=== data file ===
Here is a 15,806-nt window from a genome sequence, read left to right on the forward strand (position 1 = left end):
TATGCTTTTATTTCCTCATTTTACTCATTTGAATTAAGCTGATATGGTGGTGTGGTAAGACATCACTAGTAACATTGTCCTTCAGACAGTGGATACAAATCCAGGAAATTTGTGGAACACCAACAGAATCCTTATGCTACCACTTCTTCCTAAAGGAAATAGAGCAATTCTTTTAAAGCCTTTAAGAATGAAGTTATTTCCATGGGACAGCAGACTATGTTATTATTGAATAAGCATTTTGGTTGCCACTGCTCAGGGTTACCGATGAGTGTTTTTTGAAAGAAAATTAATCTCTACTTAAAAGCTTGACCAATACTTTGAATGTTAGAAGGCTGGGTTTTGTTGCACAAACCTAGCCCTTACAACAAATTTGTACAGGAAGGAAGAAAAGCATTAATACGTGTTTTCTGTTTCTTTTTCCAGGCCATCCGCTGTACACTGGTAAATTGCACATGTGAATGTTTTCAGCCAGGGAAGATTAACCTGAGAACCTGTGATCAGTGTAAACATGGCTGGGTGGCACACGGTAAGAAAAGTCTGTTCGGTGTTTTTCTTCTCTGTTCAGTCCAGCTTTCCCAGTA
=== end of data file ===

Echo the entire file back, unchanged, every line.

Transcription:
Here is a 15,806-nt window from a genome sequence, read left to right on the forward strand (position 1 = left end):
TATGCTTTTATTTCCTCATTTTACTCATTTGAATTAAGCTGATATGGTGGTGTGGTAAGACATCACTAGTAACATTGTCCTTCAGACAGTGGATACAAATCCAGGAAATTTGTGGAACACCAACAGAATCCTTATGCTACCACTTCTTCCTAAAGGAAATAGAGCAATTCTTTTAAAGCCTTTAAGAATGAAGTTATTTCCATGGGACAGCAGACTATGTTATTATTGAATAAGCATTTTGGTTGCCACTGCTCAGGGTTACCGATGAGTGTTTTTTGAAAGAAAATTAATCTCTACTTAAAAGCTTGACCAATACTTTGAATGTTAGAAGGCTGGGTTTTGTTGCACAAACCTAGCCCTTACAACAAATTTGTACAGGAAGGAAGAAAAGCATTAATACGTGTTTTCTGTTTCTTTTTCCAGGCCATCCGCTGTACACTGGTAAATTGCACATGTGAATGTTTTCAGCCAGGGAAGATTAACCTGAGAACCTGTGATCAGTGTAAACATGGCTGGGTGGCACACGGTAAGAAAAGTCTGTTCGGTGTTTTTCTTCTCTGTTCAGTCCAGCTTTCCCAGTA